MENA’s youth bulge is a regional security challenge

Youth unemployment in MENA is among the highest in the world.
Sunday 04/02/2018
A young roller skater performs his freestyle skills on the Mediterranean waterfront promenade in Beirut.              (AP)
Demographic dividend. A young roller skater performs his freestyle skills on the Mediterranean waterfront promenade in Beirut. (AP)

Many developing countries, especially in the Middle East, are experiencing a “youth bulge,” described as a population increasingly made up of young, new entrants to the labour market. The World Bank says nearly two-thirds of the people in the Middle East and North Africa (MENA) region are under the age of 30.

The youth bulge represents a critical challenge to economic development in affected countries, including Egypt, Saudi Arabia, other Gulf countries and Algeria. The long-term economic prosperity that underpins national security and political stability hinges on providing this growing segment of society with job opportunities as well as education, affordable housing and health care.

The youth bulge challenge has been described as promising a double dividend — in the growing pool of human capital to be harnessed productively — or double jeopardy — in which socially excluded youth fosters social strife and political instability.

For MENA, as long as the undercurrents of radicalisation remain, the challenges posed by burgeoning youth populations are especially acute. Elevating youth development will prove as crucial to national security as defence readiness and international ties.

However, youth unemployment in MENA is among the highest in the world with almost one-in-three young people unemployed. This is especially alarming since many MENA countries have experienced their best economic performance over the last two decades but youth prospects have not broadly improved.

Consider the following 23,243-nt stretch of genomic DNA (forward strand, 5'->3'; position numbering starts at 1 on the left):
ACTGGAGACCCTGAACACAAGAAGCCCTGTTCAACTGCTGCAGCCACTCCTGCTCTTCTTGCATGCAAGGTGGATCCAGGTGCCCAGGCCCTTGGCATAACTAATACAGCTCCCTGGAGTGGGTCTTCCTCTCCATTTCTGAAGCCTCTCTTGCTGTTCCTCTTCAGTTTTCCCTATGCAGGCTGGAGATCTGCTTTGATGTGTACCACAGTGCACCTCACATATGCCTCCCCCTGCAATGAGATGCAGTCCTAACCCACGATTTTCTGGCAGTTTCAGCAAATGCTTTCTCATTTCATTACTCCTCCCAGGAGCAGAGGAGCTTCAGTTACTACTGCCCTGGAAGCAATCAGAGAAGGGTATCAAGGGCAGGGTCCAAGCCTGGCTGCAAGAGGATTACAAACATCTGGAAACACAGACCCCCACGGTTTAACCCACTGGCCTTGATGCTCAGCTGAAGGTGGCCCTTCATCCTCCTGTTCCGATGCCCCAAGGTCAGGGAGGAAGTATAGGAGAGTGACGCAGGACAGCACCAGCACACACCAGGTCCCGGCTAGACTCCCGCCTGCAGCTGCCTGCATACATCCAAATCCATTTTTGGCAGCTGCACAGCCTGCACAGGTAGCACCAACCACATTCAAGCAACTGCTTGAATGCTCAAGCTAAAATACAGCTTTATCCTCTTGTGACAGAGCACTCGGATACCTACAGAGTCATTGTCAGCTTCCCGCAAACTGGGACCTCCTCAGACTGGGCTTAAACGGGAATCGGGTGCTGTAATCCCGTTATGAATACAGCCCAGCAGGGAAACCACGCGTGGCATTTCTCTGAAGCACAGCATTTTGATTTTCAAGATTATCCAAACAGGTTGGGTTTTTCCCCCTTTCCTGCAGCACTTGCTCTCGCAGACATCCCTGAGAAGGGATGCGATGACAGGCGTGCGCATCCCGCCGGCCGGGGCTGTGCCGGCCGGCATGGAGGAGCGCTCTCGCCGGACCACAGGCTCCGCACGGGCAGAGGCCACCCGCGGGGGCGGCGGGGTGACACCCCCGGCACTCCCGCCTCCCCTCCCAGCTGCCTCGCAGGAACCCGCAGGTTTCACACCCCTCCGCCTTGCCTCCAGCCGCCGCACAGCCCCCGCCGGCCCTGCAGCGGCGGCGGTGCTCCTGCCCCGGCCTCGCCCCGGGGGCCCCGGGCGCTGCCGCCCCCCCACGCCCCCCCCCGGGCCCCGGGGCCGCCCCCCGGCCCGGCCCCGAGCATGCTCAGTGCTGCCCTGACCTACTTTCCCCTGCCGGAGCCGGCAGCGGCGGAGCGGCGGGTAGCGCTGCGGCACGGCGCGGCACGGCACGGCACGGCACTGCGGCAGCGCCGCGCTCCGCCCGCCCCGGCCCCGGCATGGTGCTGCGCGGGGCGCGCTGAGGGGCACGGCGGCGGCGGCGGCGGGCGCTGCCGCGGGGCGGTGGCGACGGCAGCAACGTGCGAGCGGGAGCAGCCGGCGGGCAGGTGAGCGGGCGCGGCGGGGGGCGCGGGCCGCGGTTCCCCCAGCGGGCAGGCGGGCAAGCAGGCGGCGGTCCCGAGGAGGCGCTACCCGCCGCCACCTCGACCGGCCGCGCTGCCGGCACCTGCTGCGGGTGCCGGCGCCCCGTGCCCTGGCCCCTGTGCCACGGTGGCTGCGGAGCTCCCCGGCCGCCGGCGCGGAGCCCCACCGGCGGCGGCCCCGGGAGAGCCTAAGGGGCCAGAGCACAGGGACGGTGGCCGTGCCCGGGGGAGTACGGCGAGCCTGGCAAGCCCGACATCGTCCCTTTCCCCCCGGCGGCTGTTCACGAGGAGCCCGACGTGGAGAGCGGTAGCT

The International Monetary Fund said job growth in key MENA labour markets, such as Egypt, Saudi Arabia and Algeria, will struggle to keep up with youth population growth.

The challenge of youth development is difficult to overstate. The Gulf Cooperation Council (GCC) region, for example, has seen its population double in the last 20 years and is expected to triple in the next 50 years. These demographic trends have led to exponential rates of urbanisation: 85% of the GCC population is urbanised.

Population explosions in MENA reflect prosperity but also point to challenges, exasperated by the realities of a post-oil age, as people flock to urban areas in search of employment and better living standards. Such high urbanisation trends mean infrastructure becomes outdated more quickly, crime often rises, housing becomes more expensive, slums emerge and public health risks grow — trends evident for many years across MENA.

MENA countries — in particular, oil-producing ones — are reorienting approaches to job creation and youth employment. MENA countries often provide nationals with secure public sector careers and salaries as much as 70% higher than the private sector. However, as a report from the Abu Dhabi-based Centre for Economic Growth recently stated, GCC budgets will not be able to sustain huge public sector workforces even for the next ten years.

The focus is shifting to addressing youths’ needs to be properly prepared for highly competitive and internationalised labour markets. A combination of poorly prepared entrants into the labour market and not enough private sector jobs has meant that young people in MENA can face unemployment rates nearly twice the world average with waiting time for a first job sometimes lasting years.

As far as the private sector remains underdeveloped and largely dependent on public sector spending, achieving the economic growth and job creation target will be impossible. Oil-producing countries spend billions annually in aid and financial assistance to non-oil producing nations around MENA so the effects of the post-oil economy will be regional.

Small and medium-sized enterprise (SME) development, encouraging entrepreneurship and research and development (R&D) will be key areas to foster innovation and enable the private sector to become dynamic and self-sufficient.

However, R&D spending in Saudi Arabia is less than 1% — the Organisation for Economic Co-operation and Development average is 2.4% — yet Riyadh’s expenditures in this key sector are among the highest in MENA.

Saudi Vision 2030, Egypt Vision 2030 and other strategic economic plans in the region need to make sure that economic competitiveness and innovation are genuinely unlocked for its growing and increasingly young populations.

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